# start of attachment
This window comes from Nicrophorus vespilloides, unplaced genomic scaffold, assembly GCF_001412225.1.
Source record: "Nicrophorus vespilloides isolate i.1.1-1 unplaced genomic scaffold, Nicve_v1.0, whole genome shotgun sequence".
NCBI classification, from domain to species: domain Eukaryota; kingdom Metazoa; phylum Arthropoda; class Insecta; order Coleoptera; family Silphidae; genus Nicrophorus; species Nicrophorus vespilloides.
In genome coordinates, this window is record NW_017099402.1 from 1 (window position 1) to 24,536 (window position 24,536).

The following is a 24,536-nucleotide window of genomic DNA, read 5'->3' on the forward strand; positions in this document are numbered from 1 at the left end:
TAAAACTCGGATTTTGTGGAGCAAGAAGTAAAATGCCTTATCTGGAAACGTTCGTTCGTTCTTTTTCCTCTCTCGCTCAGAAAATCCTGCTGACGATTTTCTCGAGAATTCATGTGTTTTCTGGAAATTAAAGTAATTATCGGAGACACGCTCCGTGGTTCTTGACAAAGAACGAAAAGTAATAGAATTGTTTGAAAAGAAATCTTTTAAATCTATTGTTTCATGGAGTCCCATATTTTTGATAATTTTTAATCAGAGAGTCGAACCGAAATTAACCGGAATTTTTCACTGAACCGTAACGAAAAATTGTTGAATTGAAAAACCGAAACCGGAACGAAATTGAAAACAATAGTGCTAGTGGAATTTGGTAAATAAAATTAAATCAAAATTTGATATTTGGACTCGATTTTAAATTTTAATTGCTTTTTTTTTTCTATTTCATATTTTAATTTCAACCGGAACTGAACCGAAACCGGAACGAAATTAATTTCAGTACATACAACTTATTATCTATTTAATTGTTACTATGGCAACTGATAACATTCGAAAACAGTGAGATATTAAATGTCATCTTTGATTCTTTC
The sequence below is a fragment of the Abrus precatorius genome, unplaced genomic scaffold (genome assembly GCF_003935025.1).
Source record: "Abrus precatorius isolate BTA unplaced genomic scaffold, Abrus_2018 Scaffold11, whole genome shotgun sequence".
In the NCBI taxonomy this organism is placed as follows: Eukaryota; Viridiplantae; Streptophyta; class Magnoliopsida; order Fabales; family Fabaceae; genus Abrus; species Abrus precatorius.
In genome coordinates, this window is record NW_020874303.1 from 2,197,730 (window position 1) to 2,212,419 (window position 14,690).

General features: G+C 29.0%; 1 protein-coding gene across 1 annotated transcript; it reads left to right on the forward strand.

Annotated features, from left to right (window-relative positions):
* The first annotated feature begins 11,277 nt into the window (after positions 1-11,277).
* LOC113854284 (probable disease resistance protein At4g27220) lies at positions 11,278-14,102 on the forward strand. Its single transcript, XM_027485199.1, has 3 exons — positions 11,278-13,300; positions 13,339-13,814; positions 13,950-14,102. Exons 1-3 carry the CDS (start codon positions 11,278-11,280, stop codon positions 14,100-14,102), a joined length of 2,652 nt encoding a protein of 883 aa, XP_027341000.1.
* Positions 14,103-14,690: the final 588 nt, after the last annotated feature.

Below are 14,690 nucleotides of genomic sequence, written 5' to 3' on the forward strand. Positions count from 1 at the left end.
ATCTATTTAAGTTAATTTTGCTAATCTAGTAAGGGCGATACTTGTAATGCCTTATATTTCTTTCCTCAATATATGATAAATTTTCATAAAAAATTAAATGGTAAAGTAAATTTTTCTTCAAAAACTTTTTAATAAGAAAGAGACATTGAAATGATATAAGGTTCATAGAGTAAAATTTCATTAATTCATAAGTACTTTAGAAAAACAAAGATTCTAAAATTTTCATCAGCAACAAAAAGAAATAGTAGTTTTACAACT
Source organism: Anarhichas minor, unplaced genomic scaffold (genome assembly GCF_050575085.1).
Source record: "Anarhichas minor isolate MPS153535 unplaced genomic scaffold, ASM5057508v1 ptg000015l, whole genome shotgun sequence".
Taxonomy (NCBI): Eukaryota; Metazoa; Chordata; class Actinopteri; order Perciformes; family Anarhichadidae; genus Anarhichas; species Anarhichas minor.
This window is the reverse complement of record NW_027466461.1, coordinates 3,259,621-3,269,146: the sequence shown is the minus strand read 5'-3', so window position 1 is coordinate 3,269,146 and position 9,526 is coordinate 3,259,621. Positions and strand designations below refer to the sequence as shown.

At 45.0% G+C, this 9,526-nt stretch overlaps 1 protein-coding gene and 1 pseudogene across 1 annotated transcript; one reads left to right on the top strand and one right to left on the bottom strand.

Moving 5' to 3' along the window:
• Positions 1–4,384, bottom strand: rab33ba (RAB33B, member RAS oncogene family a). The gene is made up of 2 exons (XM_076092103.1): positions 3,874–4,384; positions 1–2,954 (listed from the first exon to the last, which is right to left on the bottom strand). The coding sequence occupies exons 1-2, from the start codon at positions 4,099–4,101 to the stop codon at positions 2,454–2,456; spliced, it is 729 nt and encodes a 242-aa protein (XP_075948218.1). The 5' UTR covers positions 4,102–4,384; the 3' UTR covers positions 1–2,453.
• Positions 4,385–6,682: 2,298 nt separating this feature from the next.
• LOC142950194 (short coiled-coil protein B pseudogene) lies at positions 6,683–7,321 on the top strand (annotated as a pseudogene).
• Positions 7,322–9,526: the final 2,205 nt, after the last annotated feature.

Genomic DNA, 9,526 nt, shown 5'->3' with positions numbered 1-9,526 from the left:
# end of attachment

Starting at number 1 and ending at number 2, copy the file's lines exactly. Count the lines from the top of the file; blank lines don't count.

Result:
This window comes from Nicrophorus vespilloides, unplaced genomic scaffold, assembly GCF_001412225.1.
Source record: "Nicrophorus vespilloides isolate i.1.1-1 unplaced genomic scaffold, Nicve_v1.0, whole genome shotgun sequence".